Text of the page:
not strong enough to compensate for the decline in developed countries.
Nevertheless, developing and transition economies continue to host about
two-thirds of the total value of greenfield investment projects,"
As for prospects for FDI for this year as a whole, UNCTAD said that
its full-year forecast remains cautiously optimistic, projecting FDI
flows close to the pre-crisis average (which is still some 25 per cent
below their 2007 peak).
However, it warns that downside risks have increased, reflecting turmoil
in the eurozone sovereign debt markets and related uncertainties in
the banking sectors, a slow recovery in the United States, spikes in
investor risk aversion, and rising financial market turbulence.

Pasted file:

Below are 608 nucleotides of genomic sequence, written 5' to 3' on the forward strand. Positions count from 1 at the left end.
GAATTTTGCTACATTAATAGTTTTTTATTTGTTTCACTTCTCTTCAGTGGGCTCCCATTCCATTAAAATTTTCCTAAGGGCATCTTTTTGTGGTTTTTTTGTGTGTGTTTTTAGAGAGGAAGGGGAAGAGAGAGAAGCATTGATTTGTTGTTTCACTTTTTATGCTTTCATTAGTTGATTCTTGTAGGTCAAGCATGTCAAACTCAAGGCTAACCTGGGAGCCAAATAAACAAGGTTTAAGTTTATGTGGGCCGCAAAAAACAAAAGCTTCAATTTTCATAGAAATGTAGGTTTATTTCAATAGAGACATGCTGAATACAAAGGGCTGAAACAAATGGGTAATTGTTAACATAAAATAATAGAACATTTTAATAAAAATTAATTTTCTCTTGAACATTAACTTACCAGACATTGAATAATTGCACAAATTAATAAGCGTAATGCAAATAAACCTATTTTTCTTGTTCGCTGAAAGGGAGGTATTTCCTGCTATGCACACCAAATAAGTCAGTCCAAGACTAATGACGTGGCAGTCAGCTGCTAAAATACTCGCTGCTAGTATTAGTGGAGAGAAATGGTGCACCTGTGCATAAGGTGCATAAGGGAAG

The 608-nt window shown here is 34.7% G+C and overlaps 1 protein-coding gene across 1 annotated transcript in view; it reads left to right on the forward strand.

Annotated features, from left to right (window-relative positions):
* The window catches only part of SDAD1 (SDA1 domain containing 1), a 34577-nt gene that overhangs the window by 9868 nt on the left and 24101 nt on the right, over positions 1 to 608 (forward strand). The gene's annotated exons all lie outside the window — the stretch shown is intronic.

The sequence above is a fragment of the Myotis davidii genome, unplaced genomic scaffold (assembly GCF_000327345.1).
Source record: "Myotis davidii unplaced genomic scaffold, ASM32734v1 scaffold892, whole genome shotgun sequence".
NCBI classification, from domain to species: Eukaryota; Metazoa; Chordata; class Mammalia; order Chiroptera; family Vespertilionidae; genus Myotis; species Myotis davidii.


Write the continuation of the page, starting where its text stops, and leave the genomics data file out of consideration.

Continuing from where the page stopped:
"Due to the significant uncertainties that investors face when
confronting the current economic situation, both greenfield investment
and cross-border M&As declined in value terms between the second
quarter and third quarter of 2011. A sharp slowdown in announced cross-border
M&As during the first half of 2011 further suggests that equity
investments may continue to decline during the rest of the year,"
"Global investment prospects continue to be clouded by the significant
uncertainties that investors face when confronting the current economic
situation. Worldwide demand for private productive investment is increasing
as many countries are shifting towards fiscal austerities. Governments
must facilitate and promote ways for private investment to take up the
slack in the global economy and support a sustained recovery,"
the UNCTAD report concluded.